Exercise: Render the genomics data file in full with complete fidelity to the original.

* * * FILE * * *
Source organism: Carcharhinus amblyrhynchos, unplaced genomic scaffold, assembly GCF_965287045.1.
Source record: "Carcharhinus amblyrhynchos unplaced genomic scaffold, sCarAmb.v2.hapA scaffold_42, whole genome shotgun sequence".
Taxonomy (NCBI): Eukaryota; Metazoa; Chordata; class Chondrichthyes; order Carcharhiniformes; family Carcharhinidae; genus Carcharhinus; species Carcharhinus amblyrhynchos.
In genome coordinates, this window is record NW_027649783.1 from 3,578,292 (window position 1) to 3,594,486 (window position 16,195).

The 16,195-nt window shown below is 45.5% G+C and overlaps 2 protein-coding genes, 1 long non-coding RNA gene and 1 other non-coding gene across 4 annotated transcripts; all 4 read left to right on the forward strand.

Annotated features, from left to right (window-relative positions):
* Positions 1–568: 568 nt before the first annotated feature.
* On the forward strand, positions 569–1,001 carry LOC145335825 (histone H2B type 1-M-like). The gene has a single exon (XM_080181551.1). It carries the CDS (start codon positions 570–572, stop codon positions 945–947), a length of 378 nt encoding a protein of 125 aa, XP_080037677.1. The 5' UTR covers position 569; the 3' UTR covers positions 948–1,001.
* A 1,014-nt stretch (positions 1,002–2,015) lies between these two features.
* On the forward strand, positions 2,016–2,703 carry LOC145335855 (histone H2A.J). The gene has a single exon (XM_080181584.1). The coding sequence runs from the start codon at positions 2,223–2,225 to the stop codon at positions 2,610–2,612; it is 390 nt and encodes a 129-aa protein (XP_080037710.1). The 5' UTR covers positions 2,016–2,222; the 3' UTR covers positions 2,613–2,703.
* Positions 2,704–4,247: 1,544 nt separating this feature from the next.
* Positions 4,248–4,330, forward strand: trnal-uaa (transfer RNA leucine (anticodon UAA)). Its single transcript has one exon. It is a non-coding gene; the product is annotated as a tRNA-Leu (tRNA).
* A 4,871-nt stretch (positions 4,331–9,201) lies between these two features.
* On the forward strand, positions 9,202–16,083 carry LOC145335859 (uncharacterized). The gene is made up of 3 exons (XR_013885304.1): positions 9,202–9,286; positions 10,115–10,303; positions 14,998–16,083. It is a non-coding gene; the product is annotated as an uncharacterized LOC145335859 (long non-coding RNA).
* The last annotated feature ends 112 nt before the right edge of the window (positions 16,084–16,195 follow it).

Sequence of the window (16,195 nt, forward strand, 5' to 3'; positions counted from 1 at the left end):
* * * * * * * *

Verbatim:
Source organism: Carcharhinus amblyrhynchos, unplaced genomic scaffold, assembly GCF_965287045.1.
Source record: "Carcharhinus amblyrhynchos unplaced genomic scaffold, sCarAmb.v2.hapA scaffold_42, whole genome shotgun sequence".
Taxonomy (NCBI): Eukaryota; Metazoa; Chordata; class Chondrichthyes; order Carcharhiniformes; family Carcharhinidae; genus Carcharhinus; species Carcharhinus amblyrhynchos.
In genome coordinates, this window is record NW_027649783.1 from 3,578,292 (window position 1) to 3,594,486 (window position 16,195).

The 16,195-nt window shown below is 45.5% G+C and overlaps 2 protein-coding genes, 1 long non-coding RNA gene and 1 other non-coding gene across 4 annotated transcripts; all 4 read left to right on the forward strand.

Annotated features, from left to right (window-relative positions):
* Positions 1–568: 568 nt before the first annotated feature.
* On the forward strand, positions 569–1,001 carry LOC145335825 (histone H2B type 1-M-like). The gene has a single exon (XM_080181551.1). It carries the CDS (start codon positions 570–572, stop codon positions 945–947), a length of 378 nt encoding a protein of 125 aa, XP_080037677.1. The 5' UTR covers position 569; the 3' UTR covers positions 948–1,001.
* A 1,014-nt stretch (positions 1,002–2,015) lies between these two features.
* On the forward strand, positions 2,016–2,703 carry LOC145335855 (histone H2A.J). The gene has a single exon (XM_080181584.1). The coding sequence runs from the start codon at positions 2,223–2,225 to the stop codon at positions 2,610–2,612; it is 390 nt and encodes a 129-aa protein (XP_080037710.1). The 5' UTR covers positions 2,016–2,222; the 3' UTR covers positions 2,613–2,703.
* Positions 2,704–4,247: 1,544 nt separating this feature from the next.
* Positions 4,248–4,330, forward strand: trnal-uaa (transfer RNA leucine (anticodon UAA)). Its single transcript has one exon. It is a non-coding gene; the product is annotated as a tRNA-Leu (tRNA).
* A 4,871-nt stretch (positions 4,331–9,201) lies between these two features.
* On the forward strand, positions 9,202–16,083 carry LOC145335859 (uncharacterized). The gene is made up of 3 exons (XR_013885304.1): positions 9,202–9,286; positions 10,115–10,303; positions 14,998–16,083. It is a non-coding gene; the product is annotated as an uncharacterized LOC145335859 (long non-coding RNA).
* The last annotated feature ends 112 nt before the right edge of the window (positions 16,084–16,195 follow it).

Sequence of the window (16,195 nt, forward strand, 5' to 3'; positions counted from 1 at the left end):